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. Last Updated: 07/27/2016

Responsibility Gets Lost in Transmissions

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In his annual call-in show, President Vladimir Putin again stood front and center as a leader, the person who ultimately answers for what is happening in the country. Unless, of course, something is not going well -- in which case it is either someone else's fault or beyond anyone's control.

That, at least, was the message that Putin delivered Wednesday.

To be fair, claiming credit for successes and ducking blame for failures is common practice for politicians everywhere. But in Russia, the balance of power and decision-making authority is heavily tilted in favor of the president, and the state controls the most effective resources for publicizing or criticizing the results of his decisions -- the major television channels.

So when potentially unpopular policy decisions are made or in times of crisis, Putin essentially disappears and, in his place, we get a parade of officials who bear the brunt of the questioning and, often, the blame.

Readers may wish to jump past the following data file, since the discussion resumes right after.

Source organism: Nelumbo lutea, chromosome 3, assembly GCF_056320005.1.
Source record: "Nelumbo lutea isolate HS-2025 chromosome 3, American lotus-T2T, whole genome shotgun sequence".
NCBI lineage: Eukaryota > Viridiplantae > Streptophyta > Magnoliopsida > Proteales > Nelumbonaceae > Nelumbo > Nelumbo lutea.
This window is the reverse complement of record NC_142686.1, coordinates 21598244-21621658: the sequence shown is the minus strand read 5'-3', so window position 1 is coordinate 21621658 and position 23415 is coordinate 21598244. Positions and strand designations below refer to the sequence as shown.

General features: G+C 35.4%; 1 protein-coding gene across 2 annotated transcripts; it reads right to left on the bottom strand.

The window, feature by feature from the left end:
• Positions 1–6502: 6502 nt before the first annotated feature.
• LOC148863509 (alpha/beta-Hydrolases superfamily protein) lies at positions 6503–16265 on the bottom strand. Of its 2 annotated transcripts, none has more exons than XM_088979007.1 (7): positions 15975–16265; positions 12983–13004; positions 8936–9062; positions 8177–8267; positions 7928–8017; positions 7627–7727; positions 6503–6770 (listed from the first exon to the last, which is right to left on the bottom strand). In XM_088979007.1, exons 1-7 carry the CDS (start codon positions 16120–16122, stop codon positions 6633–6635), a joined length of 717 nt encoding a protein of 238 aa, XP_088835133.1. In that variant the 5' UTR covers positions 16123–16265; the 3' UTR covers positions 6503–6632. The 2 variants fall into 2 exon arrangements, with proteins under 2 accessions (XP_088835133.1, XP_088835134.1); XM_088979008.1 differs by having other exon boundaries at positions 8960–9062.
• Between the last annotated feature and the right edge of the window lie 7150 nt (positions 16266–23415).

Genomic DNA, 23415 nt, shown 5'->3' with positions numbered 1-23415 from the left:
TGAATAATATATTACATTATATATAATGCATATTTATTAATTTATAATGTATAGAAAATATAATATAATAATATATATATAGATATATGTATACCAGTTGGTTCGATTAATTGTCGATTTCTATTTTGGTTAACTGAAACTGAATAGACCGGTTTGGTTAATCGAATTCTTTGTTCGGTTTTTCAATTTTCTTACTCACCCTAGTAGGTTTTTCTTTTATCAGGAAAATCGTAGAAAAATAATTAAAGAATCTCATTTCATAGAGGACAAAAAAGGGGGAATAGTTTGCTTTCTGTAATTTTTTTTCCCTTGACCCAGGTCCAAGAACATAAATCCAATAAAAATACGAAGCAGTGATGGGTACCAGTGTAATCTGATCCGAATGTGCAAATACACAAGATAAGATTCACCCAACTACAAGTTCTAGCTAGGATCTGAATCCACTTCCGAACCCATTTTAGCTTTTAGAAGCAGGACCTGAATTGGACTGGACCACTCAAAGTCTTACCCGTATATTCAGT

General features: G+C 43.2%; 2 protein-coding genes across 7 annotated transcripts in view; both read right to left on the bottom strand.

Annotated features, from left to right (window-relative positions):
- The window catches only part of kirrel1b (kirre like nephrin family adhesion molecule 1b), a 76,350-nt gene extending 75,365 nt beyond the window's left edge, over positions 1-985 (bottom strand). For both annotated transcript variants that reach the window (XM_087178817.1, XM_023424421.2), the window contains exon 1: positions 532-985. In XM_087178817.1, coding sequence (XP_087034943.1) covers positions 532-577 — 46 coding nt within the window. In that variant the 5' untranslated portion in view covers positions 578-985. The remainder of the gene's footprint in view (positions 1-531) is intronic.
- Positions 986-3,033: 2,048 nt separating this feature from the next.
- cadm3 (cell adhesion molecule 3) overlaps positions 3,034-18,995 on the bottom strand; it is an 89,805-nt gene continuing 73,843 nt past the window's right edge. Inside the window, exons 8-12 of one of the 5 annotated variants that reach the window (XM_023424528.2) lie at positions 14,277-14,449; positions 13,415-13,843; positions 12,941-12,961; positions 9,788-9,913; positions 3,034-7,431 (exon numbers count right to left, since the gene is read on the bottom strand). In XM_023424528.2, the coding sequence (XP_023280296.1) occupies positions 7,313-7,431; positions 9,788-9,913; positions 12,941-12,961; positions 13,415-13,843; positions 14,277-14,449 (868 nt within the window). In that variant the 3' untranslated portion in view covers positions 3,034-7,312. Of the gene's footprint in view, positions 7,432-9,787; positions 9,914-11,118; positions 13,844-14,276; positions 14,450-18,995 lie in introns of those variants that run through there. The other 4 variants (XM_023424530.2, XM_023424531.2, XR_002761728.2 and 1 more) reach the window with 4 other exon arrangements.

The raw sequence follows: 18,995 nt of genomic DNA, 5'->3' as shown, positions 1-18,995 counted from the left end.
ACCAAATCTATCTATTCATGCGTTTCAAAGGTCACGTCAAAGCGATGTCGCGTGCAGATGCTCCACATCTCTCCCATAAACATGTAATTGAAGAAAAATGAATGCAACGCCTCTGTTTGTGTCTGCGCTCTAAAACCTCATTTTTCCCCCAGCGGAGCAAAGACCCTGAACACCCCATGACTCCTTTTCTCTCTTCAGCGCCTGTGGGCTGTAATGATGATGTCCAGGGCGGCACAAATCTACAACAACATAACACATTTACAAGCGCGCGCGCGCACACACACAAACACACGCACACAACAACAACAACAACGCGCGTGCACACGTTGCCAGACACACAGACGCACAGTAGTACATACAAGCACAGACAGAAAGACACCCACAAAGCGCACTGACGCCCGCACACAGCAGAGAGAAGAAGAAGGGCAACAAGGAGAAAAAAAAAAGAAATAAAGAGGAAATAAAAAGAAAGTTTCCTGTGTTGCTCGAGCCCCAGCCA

When it is time to raise pensions, however, you can bet that the president will be making the announcement.

On Wednesday, Putin's reflex response was to duck when it came to uncomfortable questions such as race-related violence in Kondapoga, a coarse joke he was overheard making to Israeli Prime Minister Ehud Olmert about sexual assault accusations against Israeli President Moshe Katsav, or the crackdown on Georgians and Georgian business interests.

The person to blame for much of what happened in Kondapoga was Sergei Katanandov, the governor of the region where the town is located. Putin complained that he had tried and failed to get hold of Katanandov during the crisis in September.

With regard to the joke, Putin said the press was at fault for reporting last week's comment in the first place. "They were sent to take a peek, not to eavesdrop," he said.

The crackdown on Georgians is Tbilisi's fault, the result of a Georgian military buildup near two breakaway regions in the country, South Ossetia and Abkhazia, he said.

Putin was right to say, as he did at one point in the broadcast, that the fate of the country doesn't depend on just one person -- "Even if that person is me."

But at the same time, when that one person has such a firm grip on the reins of power, he must accept more responsibility for what happens in his country.